California State Senate Passes Groundbreaking Legislation to Require the Use of Non-Lead Ammunition in Hunting
AB 711, which will help eradicate a significant source of lead in environment, clears major legislative hurdle
Sacramento (September 9, 2013)– Important legislation requiring the use of non-lead ammunition for hunting today passed the California State Senate by a wide margin. Assembly Bill 711, authored by Assemblymembers Anthony Rendon (D-Lakewood) and Dr. Richard Pan (D-Sacramento), was approved by a vote of 23-15. The bill was managed on the Senate floor by Senator Ted W. Lieu (D-Torrance).
“Lead is a toxin that is bad for human health and the environment, and lead ammunition exposes humans and other animals to this life-threatening poison,” said AB 711 author Assemblymember Anthony Rendon. “There is simply no reason to continue using lead ammunition in hunting, and today’s Senate vote gives me great hope that we can eradicate this highly toxic element from our environment.”
Eliminating lead ammunition is already a priority for national agencies, and there are affordable, safer alternatives available and in use by some hunters across the country. “The Centers for Disease Control and leading scientists from around the country agree that there is no safe level of lead exposure for humans,” said Dr. Pan, Chair of the Assembly Health Committee. “As a pediatrician, I am proud to coauthor AB 711 to phase out use of lead ammunition and reduce lead in our environment.”
In addition to posing a danger to human health, lead ammunition still threatens the California Condor, Golden Eagle and other protected species. One in five free-flying condors has ingested such significant levels of lead from these sources that they are at risk of dying from lead poisoning. In addition, more than 130 other wildlife species are at risk of poisoning by spent lead ammunition left behind by hunters.
Nationally-renowned scientists in the field of lead poisoning from across the country released a study in March showing that lead-based ammunition is likely the greatest, largely unregulated, source of lead knowingly discharged into the environment in the United States.
“By passing this bill, the California State Senate has voted to protect Californians and our wildlife from the toxic effects of lead,” said Kimberley Delfino, Defenders of Wildlife California program director. “With safer alternatives widely available, it is clear there is no reason to continue poisoning ourselves or our environment.”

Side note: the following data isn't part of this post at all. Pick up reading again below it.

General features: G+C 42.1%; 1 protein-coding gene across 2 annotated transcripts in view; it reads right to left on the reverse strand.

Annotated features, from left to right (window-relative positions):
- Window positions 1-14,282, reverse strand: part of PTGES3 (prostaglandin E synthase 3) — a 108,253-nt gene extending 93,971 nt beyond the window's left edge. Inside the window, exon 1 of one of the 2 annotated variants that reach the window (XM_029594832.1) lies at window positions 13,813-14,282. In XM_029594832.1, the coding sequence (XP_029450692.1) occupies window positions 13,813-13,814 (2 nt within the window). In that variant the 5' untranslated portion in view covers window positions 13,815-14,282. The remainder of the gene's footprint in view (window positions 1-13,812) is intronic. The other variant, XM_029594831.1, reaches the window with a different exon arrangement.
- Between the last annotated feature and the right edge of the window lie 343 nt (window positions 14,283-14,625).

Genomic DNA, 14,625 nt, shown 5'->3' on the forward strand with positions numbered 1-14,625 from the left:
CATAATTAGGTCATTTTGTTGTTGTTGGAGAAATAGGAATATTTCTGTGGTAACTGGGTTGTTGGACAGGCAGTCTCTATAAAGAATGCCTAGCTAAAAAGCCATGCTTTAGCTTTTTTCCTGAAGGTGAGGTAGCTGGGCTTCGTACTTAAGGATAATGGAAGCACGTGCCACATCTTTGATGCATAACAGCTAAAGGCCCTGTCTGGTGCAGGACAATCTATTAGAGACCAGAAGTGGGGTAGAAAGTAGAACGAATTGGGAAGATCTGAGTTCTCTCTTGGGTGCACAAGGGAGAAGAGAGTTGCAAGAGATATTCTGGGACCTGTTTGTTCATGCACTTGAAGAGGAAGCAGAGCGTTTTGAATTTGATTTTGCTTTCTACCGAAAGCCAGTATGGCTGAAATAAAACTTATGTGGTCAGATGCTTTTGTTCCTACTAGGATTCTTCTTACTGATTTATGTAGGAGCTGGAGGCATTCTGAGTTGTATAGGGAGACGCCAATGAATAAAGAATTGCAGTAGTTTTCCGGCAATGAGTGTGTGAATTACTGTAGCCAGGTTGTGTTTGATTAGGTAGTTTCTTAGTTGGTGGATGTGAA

The U.S. Fish and Wildlife Service in 1991 began to require the use of non-lead shot like steel and copper for hunting ducks and geese across the United States and the National Park Service in 2009 announced the goal of eliminating the use of lead ammunition.
“This vote shows that the time has come for California to take this simple step to protect birds and other wildlife from this source of lead in the environment,” said Dan Taylor, Audubon California’s director of public policy. “Using lead ammunition just doesn’t make sense given what we now know about the dangers it presents to both birds and people.”
There are already manufacturers of non-lead ammunition in the state of California, and thousands and thousands of hunters in California already use non-lead ammunition for hunting big game in condor country and waterfowl hunting statewide.
“Lead poisoning from ammunition takes an extreme and painful toll on animals, and threatens the integrity of our environment,” said Jennifer Fearing, California senior state director for The Humane Society of the United States. “Thanks to the humane leadership of our state legislature, California is one step closer to safeguarding its citizens and wildlife from this dangerous toxin.”
The Los Angeles Times, the Sacramento Bee, the San Jose Mercury News, the Riverside Press Enterprise, the Fresno Bee and the Monterey County Herald have editorialized in favor of AB 711.
The final version of the bill will be voted on in the California State Assembly “on concurrence” this week, where the original bill passed by a vote of 44-21.
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Contact: Robin Swanson, (916) 414-8744
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